Joseph Vilsmaier, German Director and Cinematographer of ‘Stalingrad,’ Dies at 81

Filmmaker was also known for “The Harmonists,” “Brother of Sleep” and “Marlene”

Joseph Vilsmaier, a German director and cinematographer behind the acclaimed 1993 World War II drama “Stalingrad,” died on Tuesday, according to the Associated Press. He was 81.

His agent confirmed to the AP that Vilsmaier died “peacefully” at his home in Bavaria on Tuesday.

Vilsmaier’s film “Stalingrad” about a group of German soldiers fighting in the battle of Stalingrad in Soviet Russia won three Bavarian Film Awards in 1993, including one for Best Production and one for Vilsmaier’s cinematography.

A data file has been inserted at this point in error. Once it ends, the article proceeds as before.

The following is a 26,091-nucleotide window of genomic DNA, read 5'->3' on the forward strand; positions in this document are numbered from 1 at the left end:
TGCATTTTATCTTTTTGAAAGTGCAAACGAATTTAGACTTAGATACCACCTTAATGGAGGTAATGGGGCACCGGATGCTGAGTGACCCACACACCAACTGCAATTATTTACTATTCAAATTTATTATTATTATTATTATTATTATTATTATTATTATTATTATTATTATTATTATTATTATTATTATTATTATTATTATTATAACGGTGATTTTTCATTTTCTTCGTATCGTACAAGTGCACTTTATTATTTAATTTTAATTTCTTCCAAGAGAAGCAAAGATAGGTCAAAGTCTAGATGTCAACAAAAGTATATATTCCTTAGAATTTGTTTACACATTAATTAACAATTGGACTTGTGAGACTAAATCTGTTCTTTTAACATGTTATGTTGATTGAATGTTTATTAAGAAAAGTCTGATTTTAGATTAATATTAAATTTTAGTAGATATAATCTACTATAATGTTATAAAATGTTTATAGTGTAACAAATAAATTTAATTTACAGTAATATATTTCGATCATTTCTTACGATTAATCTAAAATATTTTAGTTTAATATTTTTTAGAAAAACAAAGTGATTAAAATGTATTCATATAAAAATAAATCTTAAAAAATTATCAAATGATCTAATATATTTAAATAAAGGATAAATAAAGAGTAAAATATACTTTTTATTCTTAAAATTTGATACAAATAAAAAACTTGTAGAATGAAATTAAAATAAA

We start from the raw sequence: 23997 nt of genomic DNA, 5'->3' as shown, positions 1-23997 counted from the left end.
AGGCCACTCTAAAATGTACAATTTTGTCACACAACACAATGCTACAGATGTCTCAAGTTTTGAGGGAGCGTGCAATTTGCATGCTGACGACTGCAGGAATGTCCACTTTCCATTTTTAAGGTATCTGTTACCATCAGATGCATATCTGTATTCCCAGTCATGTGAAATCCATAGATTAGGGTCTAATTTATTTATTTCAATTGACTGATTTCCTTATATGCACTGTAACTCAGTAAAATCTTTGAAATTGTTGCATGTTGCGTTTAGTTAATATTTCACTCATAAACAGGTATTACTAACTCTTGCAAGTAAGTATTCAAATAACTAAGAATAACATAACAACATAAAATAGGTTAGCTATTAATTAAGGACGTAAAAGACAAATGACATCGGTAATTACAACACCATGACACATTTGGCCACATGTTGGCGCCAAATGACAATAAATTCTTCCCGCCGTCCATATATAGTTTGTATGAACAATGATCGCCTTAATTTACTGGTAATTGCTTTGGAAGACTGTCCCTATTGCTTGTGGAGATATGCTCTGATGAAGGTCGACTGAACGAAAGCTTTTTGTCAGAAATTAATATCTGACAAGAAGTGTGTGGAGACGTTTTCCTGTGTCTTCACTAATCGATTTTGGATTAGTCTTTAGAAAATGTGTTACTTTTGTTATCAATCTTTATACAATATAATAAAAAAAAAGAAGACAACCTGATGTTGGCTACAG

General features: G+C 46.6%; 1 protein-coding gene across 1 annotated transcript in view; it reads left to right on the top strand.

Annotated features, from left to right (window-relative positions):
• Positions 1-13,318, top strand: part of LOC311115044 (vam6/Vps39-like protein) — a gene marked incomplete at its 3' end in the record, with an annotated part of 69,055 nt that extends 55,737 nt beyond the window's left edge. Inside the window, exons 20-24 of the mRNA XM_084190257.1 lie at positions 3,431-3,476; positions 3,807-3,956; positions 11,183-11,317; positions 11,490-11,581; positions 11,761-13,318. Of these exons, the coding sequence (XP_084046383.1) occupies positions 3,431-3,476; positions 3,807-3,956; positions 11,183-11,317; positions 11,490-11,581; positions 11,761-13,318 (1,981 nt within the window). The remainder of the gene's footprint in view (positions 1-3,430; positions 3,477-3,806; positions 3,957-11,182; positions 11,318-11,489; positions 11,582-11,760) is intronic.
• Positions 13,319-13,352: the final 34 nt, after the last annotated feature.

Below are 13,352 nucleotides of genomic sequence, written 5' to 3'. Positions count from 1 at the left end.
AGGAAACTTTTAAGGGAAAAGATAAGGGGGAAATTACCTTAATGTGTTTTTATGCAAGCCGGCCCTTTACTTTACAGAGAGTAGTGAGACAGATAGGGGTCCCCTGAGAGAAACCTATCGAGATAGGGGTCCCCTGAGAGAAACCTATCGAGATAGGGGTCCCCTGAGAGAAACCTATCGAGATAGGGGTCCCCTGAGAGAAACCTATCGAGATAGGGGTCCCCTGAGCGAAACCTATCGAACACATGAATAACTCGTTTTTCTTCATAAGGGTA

Vilsmaier spent nine years working in a music conservatory as a runner and technician before moving up in the ranks and eventually landing a job as a camera operator for German television.

His first film, 1989’s “Autumn Milk,” starred his wife Dana Vávrová and was a box office success in the country. That film’s success was later matched by 1997’s “The Harmonists,” about the rise and fall of the Comedian Harmonists, Germany’s most famous a capella group in the 1930s. His 1995 film “Brother of Sleep” was also nominated for Best Foreign Language Film at the Golden Globes.

Vilsmaier’s last film is set to be released later this year, “Der Boandlkramer und die ewige Liebe,” a comedy which he completed before his death.

He is survived by his three daughters, Janina, Theresa and Josephina.